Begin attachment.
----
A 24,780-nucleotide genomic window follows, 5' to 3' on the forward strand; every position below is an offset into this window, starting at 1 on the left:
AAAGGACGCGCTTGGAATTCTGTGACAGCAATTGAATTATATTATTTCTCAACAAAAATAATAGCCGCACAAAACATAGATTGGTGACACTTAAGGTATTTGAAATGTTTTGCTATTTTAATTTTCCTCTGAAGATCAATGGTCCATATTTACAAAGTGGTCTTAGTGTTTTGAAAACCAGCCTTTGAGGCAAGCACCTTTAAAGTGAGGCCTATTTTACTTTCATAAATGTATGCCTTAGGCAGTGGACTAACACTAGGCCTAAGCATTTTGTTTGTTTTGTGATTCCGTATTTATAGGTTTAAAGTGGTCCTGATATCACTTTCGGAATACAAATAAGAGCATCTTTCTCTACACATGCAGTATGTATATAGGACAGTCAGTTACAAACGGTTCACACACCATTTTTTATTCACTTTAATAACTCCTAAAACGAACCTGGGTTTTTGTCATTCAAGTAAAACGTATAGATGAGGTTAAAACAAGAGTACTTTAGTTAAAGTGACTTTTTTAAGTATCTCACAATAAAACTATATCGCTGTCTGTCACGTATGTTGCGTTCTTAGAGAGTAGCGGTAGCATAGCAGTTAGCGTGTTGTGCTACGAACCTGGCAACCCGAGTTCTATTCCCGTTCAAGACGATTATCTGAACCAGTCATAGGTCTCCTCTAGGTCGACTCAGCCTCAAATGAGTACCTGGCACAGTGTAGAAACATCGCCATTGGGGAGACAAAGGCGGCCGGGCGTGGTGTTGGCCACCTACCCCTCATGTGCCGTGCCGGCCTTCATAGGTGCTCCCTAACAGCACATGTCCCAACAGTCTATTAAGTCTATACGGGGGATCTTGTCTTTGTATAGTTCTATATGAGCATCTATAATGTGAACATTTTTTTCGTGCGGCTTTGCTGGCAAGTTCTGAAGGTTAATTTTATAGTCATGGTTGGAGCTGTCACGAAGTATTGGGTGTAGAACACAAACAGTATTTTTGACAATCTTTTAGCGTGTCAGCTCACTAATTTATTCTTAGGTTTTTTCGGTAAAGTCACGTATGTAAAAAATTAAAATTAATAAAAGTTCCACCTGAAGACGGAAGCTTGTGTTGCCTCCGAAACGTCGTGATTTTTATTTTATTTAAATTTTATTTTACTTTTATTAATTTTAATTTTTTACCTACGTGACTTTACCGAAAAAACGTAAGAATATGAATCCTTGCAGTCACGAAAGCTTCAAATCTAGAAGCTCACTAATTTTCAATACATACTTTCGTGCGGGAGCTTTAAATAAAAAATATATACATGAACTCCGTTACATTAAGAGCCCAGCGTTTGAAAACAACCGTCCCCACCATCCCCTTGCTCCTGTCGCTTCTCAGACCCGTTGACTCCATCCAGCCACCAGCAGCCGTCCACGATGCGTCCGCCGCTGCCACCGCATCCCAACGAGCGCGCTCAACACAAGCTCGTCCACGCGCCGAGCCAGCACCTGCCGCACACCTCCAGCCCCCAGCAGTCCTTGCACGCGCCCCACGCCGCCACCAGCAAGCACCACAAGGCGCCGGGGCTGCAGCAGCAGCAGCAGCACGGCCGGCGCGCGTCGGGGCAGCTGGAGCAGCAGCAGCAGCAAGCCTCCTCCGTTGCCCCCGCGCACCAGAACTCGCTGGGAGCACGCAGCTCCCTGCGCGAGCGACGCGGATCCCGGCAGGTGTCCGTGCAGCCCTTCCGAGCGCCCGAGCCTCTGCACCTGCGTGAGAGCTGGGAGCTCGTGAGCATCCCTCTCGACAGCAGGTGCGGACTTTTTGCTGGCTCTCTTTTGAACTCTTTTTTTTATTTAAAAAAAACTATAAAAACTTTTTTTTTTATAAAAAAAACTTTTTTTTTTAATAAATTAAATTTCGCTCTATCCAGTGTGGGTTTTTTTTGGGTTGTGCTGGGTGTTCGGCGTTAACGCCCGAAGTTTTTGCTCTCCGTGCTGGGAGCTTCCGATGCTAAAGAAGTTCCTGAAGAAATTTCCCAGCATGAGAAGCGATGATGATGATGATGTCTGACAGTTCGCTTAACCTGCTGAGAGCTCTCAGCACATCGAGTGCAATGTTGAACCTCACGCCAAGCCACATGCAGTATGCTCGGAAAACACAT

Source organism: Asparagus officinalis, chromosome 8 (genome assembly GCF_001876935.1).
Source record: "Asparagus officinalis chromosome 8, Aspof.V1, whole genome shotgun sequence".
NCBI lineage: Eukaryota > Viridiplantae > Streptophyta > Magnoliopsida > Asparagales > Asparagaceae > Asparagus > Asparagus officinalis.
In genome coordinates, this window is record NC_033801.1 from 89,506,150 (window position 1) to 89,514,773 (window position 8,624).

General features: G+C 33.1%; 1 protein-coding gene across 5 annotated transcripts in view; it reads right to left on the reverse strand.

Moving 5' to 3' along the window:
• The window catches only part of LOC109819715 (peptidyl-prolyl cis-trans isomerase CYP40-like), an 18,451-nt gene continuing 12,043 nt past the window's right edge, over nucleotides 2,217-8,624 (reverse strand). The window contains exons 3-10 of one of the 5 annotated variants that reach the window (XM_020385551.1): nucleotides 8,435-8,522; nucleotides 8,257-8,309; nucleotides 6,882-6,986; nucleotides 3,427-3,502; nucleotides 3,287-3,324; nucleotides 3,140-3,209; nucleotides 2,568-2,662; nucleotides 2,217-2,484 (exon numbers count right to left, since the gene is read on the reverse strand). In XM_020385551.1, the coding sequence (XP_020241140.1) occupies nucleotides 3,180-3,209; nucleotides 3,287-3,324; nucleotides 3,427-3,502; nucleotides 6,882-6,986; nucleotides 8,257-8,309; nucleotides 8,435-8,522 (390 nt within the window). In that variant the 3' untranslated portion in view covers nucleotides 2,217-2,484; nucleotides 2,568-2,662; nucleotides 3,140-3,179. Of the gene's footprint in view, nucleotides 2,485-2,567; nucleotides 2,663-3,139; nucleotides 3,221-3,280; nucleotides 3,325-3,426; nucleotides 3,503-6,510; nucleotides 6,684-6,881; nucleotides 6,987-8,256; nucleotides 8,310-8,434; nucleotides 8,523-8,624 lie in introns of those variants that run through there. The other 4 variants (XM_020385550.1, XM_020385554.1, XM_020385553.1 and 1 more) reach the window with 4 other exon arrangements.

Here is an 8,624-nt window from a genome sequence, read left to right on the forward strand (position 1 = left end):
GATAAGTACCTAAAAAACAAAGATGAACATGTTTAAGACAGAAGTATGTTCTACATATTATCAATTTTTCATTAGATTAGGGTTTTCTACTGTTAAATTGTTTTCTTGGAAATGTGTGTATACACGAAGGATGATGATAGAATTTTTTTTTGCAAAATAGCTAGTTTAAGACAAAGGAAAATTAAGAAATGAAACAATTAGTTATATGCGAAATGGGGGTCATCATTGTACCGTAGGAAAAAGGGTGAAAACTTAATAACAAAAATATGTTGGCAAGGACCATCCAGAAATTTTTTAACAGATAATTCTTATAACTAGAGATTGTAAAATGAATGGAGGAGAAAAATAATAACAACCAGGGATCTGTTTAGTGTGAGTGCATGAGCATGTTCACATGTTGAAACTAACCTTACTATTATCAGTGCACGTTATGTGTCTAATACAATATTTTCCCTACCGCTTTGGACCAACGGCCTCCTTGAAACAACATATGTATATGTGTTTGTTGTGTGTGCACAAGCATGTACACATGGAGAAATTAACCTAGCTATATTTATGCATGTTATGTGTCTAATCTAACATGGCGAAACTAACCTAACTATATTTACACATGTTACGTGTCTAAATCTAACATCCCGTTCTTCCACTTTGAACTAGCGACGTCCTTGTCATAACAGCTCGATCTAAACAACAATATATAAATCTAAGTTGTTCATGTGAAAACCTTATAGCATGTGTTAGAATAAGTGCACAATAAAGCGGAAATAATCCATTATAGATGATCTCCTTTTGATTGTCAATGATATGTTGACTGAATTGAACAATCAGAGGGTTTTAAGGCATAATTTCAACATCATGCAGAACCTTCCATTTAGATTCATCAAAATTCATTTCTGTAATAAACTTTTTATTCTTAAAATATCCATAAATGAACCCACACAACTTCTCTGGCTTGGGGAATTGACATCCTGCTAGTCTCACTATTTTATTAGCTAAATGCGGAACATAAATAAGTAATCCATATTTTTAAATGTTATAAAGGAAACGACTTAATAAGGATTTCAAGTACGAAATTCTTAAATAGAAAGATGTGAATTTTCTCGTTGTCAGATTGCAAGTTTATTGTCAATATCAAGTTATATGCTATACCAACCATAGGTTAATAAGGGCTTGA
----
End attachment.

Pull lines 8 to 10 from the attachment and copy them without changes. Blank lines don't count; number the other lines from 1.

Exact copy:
Moving 5' to 3' along the window:
• The window catches only part of LOC109819715 (peptidyl-prolyl cis-trans isomerase CYP40-like), an 18,451-nt gene continuing 12,043 nt past the window's right edge, over nucleotides 2,217-8,624 (reverse strand). The window contains exons 3-10 of one of the 5 annotated variants that reach the window (XM_020385551.1): nucleotides 8,435-8,522; nucleotides 8,257-8,309; nucleotides 6,882-6,986; nucleotides 3,427-3,502; nucleotides 3,287-3,324; nucleotides 3,140-3,209; nucleotides 2,568-2,662; nucleotides 2,217-2,484 (exon numbers count right to left, since the gene is read on the reverse strand). In XM_020385551.1, the coding sequence (XP_020241140.1) occupies nucleotides 3,180-3,209; nucleotides 3,287-3,324; nucleotides 3,427-3,502; nucleotides 6,882-6,986; nucleotides 8,257-8,309; nucleotides 8,435-8,522 (390 nt within the window). In that variant the 3' untranslated portion in view covers nucleotides 2,217-2,484; nucleotides 2,568-2,662; nucleotides 3,140-3,179. Of the gene's footprint in view, nucleotides 2,485-2,567; nucleotides 2,663-3,139; nucleotides 3,221-3,280; nucleotides 3,325-3,426; nucleotides 3,503-6,510; nucleotides 6,684-6,881; nucleotides 6,987-8,256; nucleotides 8,310-8,434; nucleotides 8,523-8,624 lie in introns of those variants that run through there. The other 4 variants (XM_020385550.1, XM_020385554.1, XM_020385553.1 and 1 more) reach the window with 4 other exon arrangements.

Here is an 8,624-nt window from a genome sequence, read left to right on the forward strand (position 1 = left end):